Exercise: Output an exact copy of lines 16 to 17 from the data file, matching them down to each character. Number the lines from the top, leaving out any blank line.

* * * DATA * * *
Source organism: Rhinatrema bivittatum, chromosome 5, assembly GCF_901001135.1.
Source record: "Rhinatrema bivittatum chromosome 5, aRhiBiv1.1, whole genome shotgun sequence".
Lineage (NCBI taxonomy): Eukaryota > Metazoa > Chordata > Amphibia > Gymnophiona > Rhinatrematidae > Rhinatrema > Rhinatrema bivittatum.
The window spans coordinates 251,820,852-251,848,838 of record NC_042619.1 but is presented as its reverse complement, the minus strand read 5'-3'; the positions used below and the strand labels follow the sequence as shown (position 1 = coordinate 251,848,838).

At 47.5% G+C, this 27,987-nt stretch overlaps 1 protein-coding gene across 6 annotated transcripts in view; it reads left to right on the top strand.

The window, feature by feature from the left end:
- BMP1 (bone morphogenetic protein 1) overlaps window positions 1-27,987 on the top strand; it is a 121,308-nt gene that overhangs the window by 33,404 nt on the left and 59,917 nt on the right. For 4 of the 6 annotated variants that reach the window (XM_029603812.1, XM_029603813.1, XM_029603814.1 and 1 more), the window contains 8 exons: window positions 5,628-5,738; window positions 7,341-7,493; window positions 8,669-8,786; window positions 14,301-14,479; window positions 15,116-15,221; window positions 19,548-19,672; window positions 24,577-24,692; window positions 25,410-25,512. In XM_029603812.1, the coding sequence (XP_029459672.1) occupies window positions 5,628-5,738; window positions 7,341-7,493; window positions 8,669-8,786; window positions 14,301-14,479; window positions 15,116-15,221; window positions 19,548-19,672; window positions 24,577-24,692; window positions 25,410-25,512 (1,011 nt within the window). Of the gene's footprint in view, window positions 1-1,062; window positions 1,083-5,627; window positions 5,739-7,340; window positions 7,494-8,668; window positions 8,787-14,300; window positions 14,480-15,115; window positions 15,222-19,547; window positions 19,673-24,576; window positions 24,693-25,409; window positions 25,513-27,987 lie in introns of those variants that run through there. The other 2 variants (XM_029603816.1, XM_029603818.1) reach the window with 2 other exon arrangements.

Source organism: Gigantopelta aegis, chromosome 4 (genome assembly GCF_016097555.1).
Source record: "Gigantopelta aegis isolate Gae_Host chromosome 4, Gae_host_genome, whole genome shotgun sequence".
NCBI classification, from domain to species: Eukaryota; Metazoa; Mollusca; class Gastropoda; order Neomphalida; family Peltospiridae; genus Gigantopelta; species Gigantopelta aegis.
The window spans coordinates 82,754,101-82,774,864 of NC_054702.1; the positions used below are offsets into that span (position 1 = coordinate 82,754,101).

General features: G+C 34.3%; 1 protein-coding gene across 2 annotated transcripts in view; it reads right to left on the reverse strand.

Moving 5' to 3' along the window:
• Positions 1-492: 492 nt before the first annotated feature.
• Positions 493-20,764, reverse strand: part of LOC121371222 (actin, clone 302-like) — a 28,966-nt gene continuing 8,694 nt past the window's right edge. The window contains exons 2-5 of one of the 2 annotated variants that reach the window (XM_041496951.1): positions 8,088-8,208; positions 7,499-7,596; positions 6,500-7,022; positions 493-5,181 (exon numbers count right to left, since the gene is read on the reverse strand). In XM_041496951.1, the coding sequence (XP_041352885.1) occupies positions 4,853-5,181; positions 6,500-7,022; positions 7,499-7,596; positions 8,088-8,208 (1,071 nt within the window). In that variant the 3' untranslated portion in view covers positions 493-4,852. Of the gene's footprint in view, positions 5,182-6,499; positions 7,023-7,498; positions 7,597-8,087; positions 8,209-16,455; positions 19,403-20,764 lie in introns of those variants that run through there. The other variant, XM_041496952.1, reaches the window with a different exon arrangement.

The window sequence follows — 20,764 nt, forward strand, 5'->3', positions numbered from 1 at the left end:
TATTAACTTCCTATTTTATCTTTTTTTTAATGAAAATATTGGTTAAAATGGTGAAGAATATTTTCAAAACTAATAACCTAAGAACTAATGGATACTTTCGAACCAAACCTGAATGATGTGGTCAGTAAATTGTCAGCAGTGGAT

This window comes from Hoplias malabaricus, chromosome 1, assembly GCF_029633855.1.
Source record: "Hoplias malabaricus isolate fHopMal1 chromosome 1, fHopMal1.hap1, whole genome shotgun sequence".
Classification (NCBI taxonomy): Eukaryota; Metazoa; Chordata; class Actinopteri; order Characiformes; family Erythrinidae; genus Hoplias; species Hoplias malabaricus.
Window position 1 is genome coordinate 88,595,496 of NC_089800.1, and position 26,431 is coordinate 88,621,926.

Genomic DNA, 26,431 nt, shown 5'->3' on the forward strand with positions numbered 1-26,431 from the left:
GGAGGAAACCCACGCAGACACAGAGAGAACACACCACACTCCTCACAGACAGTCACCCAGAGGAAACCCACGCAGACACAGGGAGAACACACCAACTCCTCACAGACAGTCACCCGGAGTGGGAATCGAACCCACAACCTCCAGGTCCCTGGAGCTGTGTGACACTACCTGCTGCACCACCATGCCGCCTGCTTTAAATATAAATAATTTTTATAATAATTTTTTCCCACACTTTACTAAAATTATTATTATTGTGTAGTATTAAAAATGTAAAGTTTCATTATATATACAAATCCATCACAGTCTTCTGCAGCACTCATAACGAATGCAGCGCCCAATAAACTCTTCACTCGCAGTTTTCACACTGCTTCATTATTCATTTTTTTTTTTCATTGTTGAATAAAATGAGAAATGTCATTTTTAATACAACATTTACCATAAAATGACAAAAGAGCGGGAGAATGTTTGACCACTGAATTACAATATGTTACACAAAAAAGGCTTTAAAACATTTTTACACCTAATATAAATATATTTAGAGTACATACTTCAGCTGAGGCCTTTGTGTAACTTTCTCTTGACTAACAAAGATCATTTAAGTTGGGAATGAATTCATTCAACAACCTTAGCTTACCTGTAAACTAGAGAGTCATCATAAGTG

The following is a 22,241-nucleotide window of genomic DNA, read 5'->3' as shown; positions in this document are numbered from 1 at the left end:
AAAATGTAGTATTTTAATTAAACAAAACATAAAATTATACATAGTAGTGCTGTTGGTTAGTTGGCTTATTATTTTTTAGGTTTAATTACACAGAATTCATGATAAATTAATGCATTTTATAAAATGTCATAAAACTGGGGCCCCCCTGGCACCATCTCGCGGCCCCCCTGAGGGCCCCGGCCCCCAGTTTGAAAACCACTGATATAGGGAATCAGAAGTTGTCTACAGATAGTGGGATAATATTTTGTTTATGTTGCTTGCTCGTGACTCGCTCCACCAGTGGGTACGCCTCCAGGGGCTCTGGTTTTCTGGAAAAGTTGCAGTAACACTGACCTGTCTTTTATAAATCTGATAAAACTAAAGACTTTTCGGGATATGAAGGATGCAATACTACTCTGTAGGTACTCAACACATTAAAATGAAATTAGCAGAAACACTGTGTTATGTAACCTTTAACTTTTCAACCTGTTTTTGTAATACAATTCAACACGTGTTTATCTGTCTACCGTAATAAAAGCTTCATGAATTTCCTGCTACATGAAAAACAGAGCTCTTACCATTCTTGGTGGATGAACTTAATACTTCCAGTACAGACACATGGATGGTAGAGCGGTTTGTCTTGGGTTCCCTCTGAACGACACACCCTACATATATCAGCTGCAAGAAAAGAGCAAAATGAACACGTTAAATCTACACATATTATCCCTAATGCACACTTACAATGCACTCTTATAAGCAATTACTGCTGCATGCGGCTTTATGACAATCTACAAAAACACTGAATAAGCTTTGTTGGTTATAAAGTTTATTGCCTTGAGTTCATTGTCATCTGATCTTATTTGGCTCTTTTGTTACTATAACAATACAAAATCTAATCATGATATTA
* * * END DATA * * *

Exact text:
The window sequence follows — 20,764 nt, forward strand, 5'->3', positions numbered from 1 at the left end:
TATTAACTTCCTATTTTATCTTTTTTTTAATGAAAATATTGGTTAAAATGGTGAAGAATATTTTCAAAACTAATAACCTAAGAACTAATGGATACTTTCGAACCAAACCTGAATGATGTGGTCAGTAAATTGTCAGCAGTGGAT